A college art professor, wielding a fire poker and garden shears, tried to kill a colleague in a case of unrequited love, Massachusetts police said.
Rie Hachiyanagi, a 48-year-old professor of art at Mount Holyoke College, was ordered held without bail until her next court date on Feb. 4, according to a statement by the Northwestern District Attorney’s Office.
Hachiyanagi beat “the victim with a rock, fire poker and garden shears, leaving the victim, who is expected to survive, with severe injuries,” prosecutors said.
The victim said she’s been friends with Hachiyanagi for years but never on any kind of romantic level, according to police.
Hachiyanagi showed up unannounced at the victim’s house in Leverett, Massachusetts, about 100 miles west of Boston, at about 10 p.m. on Dec. 23, police said.
When the victim invited Hachiyanagi inside, the suspect “hit her on the back of the head with ‘something hard,'” according to a criminal complaint written by Trooper Geraldine Bresnahan of the Massachusetts State Police.
As Hachiyanagi continued to rain blows, the victim said she asked why this was happening.
“Ms. Hachiyanagi reportedly said that she loved her for many years and that she should have known,” according to Bresnahan’s report.
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“In an effort to appear sympathetic to her attacker, she reported that she lied and told Ms. Hachiyanagi that she really did love her.”
That rouse stopped the attack and the victim “was able to convince her to call 911 and get police to respond to the residence,” Bresnahan’s report said.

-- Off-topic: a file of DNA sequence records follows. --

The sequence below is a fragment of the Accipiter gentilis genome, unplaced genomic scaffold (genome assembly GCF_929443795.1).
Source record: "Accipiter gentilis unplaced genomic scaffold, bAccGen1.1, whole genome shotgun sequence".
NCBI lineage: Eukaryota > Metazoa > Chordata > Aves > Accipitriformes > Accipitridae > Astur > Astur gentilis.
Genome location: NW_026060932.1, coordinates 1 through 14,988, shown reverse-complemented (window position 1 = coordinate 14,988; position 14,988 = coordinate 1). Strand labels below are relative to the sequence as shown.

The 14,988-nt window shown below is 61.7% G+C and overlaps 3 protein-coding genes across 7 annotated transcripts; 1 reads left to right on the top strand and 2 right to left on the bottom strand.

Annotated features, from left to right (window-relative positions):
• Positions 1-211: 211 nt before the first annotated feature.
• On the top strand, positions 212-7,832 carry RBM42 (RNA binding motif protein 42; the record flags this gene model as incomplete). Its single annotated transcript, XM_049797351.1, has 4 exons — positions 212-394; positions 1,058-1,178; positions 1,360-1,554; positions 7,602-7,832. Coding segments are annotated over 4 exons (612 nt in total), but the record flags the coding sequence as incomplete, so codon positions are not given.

Hachiyanagi called 911 and told police she found her friend on the floor “barely breathing, semi-conscious,” according to the complaint.
When police responded to Hachiyanagi, the first officer to arrive found “the victim and Ms. Hachiyanagi lying together on the floor,” Bresnahan’s report said.
“According to Ms. Hachiyanagi, (the victim) reported to her that she had been attacked by a known assailant.”
The severely beaten professor. who suffered multiple broken bones near her eyes and nose, didn’t initially tell first responders who attacked her because she was “terrified that Ms. Hachiyanagi would harm her again or even burn down her residence,” according to police.
She finally told investigators who attacked her at about 4 a.m., from the safety of her hospital bed. Hachiyanagi was arrested at about 7:09 a.m. at her colleague’s home, with “the victim’s keys, cell phone and glasses … on her person,” the criminal complaint said.
The victim insisted to police that she and Hachiyanagi had never been romantic — and that the attacker had never even been to her house before Dec. 23 despite being friendly colleagues for 14 years.
A spokeswoman for Mount Holyoke College on Monday said Hachiyanagi was put on administrative leave, but declined to reveal any employment information of either the suspect or victim.
“During the winter recess, there was a serious incident involving two Mount Holyoke faculty members. The incident occurred off-campus and resulted in the hospitalization of one faculty member who is receiving care,” according to a statement by the college.
“We understand that the other faculty member involved is in custody and facing criminal charges. This individual has been placed on administrative leave from the College and is not permitted on our campus pending further review of the incident. We will cooperate fully with law enforcement agencies in support of their ongoing investigations.”
Hachiyanagi’s specialty is with handmade paper works.
“The process of making paper by hand allows me to be humble,” according to Hachiyanagi’s faculty profile. “As plant fiber and its beauty must be generated from nature. Our hands have brought paper into being. In paper resides a communion of nature and humanity.”
She adds: “Art is a way of being.”
Hachiyanagi was charged with armed assault to murder a person over 60, three counts of assault and battery with a dangerous weapon, one count of mayhem and one count of armed assault in a dwelling.
No defense lawyer had yet been listed as representing Hachiyanagi on Monday, a spokeswoman for Northwestern District Attorney’s Office said.